Although 87 percent of practitioner say that they do not offer any on-site child care, the vast majority, 90 percent, do not have a written policy about bringing children into the office.
In fact, more than 62 percent of respondents said that they have on occasion or in an emergency brought their own child or children into the office. Five percent say they do so frequently (and five percent of respondents said that they have on-site child care.
Staff members, too, have occasionally brought their children in, with 33 percent of the respondents saying that staff do so occasionally and 39 percent saying staff members have done so in an emergency. Sixteen percent of respondents said that bringing children into the office is strongly discouraged.
Nearly 7 percent of the respondents said that they personally have called out of work because of a sick child or one who has no other caretaker, and 28 percent said that’s one of the most common reasons for employee absenteeism. Forty-three percent of respondents said that it happens only occasionally that sick or stranded children result in employee absenteeism, and 26 percent said that happens only infrequently.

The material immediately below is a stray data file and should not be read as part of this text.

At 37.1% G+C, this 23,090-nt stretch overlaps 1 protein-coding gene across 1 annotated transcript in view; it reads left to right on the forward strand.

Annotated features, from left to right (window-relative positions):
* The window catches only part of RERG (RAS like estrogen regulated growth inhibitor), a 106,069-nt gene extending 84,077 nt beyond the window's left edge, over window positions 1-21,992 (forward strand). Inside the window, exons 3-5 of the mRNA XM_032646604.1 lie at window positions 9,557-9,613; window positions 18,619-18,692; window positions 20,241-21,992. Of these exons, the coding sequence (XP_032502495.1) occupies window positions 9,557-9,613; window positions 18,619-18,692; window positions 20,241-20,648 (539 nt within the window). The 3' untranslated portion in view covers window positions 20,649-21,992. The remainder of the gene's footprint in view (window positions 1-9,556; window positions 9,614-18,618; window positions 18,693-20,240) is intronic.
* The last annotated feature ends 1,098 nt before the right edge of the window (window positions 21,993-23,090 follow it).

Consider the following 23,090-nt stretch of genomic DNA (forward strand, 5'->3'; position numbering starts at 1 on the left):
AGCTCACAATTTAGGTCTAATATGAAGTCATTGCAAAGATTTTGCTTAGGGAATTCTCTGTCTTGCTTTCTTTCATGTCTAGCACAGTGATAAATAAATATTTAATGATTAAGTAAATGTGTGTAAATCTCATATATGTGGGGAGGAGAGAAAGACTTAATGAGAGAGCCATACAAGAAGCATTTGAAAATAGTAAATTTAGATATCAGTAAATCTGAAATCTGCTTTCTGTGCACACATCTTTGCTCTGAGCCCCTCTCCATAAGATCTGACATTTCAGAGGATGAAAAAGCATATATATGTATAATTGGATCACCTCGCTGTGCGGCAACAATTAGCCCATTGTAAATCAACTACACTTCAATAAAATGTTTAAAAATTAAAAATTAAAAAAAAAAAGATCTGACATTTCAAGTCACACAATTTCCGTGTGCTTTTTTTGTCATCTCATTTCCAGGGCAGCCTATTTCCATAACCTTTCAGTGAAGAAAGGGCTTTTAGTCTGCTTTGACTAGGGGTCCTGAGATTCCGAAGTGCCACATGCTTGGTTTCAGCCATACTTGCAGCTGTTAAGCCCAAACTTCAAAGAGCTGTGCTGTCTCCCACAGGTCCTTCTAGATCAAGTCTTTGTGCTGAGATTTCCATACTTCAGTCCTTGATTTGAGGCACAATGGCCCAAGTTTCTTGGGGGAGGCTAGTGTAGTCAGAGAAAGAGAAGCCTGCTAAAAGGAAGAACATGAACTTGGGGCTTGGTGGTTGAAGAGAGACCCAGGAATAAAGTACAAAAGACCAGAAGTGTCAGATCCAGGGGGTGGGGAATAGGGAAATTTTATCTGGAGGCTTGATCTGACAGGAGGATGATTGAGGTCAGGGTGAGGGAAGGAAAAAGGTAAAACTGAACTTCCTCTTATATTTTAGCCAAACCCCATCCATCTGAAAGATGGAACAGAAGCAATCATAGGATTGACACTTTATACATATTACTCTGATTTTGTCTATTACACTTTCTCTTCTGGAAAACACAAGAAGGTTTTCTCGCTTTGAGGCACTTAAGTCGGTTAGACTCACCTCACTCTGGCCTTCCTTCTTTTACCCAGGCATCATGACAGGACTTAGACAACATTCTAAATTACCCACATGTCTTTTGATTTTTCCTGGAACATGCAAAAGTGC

Those who do have a policy said it covers the following:
No children, no where, no how.: 49%
Policy applies to healthy children only: 22%
Policy allows for sick children: 22%
Policy applies to school-aged children: 10%
Policy applies to preschoolers and younger: 2%
Female ODs accounted for 73 percent of poll respondents, and 51 percent of the respondents said that they are a parent or guardian of a younger child, while 31 percent said that they are the parent or guardian of an older child.